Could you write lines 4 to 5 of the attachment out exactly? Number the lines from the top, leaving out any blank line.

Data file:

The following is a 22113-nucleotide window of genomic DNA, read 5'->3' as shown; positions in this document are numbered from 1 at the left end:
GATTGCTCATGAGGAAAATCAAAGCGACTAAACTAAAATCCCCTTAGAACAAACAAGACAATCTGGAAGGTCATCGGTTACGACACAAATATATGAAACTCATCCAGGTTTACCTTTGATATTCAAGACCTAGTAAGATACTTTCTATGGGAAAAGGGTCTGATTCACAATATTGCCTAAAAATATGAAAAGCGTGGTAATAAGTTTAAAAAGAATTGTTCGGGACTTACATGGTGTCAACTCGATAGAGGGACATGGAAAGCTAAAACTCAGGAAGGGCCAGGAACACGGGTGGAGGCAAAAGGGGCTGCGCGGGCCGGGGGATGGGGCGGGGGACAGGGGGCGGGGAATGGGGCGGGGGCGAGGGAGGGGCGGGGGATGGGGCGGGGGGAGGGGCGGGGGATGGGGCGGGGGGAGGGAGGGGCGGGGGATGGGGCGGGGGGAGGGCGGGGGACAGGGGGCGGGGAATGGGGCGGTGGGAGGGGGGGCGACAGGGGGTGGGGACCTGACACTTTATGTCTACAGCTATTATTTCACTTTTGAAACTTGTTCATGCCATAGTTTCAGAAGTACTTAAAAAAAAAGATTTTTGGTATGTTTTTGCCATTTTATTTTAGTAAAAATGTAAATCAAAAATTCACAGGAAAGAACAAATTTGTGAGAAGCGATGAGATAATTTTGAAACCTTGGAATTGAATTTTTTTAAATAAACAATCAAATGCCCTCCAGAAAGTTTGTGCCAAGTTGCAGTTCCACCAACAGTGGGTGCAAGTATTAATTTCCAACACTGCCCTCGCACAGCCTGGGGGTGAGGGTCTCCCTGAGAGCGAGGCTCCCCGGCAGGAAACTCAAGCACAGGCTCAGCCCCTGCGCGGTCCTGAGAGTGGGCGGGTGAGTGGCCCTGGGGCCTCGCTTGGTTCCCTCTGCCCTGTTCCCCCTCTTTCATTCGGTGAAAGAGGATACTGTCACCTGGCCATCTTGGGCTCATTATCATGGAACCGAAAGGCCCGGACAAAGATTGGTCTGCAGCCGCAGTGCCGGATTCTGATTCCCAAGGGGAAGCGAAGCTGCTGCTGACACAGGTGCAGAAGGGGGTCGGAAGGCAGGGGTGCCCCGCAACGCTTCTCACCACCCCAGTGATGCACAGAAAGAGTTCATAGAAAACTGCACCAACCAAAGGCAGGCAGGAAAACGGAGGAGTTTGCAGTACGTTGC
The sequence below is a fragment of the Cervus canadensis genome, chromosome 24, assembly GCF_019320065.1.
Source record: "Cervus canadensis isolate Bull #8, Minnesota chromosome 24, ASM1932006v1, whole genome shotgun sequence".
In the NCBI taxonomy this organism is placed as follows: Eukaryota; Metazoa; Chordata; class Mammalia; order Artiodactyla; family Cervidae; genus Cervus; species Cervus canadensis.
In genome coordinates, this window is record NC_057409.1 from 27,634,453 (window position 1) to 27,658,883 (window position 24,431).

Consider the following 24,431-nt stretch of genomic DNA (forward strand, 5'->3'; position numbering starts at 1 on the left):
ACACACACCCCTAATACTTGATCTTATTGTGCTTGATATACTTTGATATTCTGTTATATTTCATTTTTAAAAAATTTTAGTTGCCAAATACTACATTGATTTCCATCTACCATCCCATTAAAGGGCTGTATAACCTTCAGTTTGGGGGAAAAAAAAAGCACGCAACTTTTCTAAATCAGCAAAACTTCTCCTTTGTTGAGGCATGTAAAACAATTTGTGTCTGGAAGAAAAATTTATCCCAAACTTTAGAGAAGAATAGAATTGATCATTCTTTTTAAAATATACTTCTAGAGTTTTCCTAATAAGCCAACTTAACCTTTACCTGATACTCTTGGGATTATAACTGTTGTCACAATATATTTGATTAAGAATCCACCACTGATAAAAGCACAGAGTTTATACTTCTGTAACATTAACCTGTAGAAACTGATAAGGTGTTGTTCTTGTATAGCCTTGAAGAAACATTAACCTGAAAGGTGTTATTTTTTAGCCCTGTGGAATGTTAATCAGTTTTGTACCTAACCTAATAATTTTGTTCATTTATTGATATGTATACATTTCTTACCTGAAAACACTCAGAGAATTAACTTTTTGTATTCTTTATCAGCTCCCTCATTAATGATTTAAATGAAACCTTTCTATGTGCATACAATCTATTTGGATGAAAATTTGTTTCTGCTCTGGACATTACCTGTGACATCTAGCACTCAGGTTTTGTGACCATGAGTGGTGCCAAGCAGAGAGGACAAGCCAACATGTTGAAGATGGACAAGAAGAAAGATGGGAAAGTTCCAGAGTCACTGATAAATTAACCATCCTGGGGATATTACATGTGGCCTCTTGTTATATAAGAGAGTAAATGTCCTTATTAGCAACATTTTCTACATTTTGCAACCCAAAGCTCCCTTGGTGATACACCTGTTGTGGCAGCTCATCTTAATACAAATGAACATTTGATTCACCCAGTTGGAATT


Source record: "Cervus canadensis isolate Bull #8, Minnesota chromosome 24, ASM1932006v1, whole genome shotgun sequence".
In the NCBI taxonomy this organism is placed as follows: Eukaryota; Metazoa; Chordata; class Mammalia; order Artiodactyla; family Cervidae; genus Cervus; species Cervus canadensis.